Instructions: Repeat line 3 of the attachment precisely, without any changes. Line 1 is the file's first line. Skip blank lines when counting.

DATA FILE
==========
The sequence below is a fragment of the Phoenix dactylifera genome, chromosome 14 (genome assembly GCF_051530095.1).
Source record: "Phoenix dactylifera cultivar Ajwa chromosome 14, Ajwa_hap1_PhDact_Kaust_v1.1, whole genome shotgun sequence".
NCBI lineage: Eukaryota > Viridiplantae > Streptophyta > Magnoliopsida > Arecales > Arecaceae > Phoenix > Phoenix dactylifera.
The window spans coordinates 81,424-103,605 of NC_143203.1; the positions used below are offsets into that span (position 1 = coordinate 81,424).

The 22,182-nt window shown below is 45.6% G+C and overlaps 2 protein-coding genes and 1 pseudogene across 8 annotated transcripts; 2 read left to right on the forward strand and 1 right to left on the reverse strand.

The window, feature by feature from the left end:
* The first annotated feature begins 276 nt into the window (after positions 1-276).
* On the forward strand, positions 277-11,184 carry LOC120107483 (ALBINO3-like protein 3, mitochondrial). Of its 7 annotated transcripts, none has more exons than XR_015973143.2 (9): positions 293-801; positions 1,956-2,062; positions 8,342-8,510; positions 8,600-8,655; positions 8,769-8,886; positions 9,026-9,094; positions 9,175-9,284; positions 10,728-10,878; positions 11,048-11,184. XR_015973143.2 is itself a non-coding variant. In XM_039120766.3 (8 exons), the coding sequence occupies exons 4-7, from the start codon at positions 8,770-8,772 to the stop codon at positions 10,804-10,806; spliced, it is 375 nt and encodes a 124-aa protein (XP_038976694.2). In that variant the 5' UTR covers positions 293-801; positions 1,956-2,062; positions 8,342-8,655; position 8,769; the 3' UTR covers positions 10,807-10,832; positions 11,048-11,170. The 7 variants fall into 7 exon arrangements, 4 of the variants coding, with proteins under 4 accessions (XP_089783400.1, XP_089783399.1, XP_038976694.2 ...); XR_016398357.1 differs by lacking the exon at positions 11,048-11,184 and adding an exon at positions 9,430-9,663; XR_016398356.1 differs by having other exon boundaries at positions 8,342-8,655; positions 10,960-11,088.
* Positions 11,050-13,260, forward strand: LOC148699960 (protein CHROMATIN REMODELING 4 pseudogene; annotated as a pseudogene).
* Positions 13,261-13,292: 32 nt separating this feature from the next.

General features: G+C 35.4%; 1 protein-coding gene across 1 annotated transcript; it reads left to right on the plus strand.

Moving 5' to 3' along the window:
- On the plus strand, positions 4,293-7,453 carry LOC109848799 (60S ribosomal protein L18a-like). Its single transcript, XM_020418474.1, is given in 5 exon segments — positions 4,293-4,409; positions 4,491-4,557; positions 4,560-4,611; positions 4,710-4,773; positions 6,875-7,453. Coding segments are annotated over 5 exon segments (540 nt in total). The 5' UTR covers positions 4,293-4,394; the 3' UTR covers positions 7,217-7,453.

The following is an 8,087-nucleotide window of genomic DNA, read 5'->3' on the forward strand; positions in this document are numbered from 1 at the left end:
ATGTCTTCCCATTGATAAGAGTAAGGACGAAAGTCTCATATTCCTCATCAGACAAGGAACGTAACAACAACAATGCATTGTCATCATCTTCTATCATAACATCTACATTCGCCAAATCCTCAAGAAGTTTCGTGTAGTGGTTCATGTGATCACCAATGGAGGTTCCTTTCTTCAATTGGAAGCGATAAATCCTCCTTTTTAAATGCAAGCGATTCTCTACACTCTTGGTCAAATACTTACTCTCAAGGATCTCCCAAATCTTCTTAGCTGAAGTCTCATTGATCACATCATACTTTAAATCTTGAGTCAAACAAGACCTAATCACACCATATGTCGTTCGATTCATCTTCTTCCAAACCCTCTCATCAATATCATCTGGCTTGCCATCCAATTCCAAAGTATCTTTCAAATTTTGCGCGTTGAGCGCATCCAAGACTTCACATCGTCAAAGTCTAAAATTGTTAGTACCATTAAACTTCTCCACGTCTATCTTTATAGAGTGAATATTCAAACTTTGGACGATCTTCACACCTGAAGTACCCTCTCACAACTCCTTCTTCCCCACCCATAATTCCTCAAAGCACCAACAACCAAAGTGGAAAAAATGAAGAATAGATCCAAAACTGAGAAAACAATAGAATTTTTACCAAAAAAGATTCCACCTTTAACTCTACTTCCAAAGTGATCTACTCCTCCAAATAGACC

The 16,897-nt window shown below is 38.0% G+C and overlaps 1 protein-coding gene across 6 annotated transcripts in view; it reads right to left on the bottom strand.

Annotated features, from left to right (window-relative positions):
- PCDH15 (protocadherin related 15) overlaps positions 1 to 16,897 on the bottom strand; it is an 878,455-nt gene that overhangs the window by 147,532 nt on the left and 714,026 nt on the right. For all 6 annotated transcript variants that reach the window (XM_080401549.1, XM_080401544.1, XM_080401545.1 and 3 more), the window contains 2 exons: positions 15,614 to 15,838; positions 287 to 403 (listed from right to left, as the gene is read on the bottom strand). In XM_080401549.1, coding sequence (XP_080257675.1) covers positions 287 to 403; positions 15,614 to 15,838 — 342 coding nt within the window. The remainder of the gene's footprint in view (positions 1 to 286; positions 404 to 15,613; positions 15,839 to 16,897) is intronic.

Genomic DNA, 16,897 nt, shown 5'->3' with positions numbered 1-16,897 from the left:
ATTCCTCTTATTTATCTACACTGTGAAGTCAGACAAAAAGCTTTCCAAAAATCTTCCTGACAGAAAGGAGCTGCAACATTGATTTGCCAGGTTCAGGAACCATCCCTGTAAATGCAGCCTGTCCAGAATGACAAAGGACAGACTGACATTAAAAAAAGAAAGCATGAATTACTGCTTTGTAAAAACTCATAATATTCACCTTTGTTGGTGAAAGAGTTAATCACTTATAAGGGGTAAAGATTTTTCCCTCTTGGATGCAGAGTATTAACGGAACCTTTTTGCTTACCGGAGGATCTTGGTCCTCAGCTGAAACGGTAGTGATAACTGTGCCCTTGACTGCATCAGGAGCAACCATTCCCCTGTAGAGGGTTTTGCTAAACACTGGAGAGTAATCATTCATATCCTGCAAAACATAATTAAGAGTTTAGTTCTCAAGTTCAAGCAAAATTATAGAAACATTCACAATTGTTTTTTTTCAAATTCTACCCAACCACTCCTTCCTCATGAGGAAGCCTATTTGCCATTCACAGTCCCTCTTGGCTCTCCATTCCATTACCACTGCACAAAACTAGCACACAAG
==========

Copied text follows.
NCBI lineage: Eukaryota > Viridiplantae > Streptophyta > Magnoliopsida > Arecales > Arecaceae > Phoenix > Phoenix dactylifera.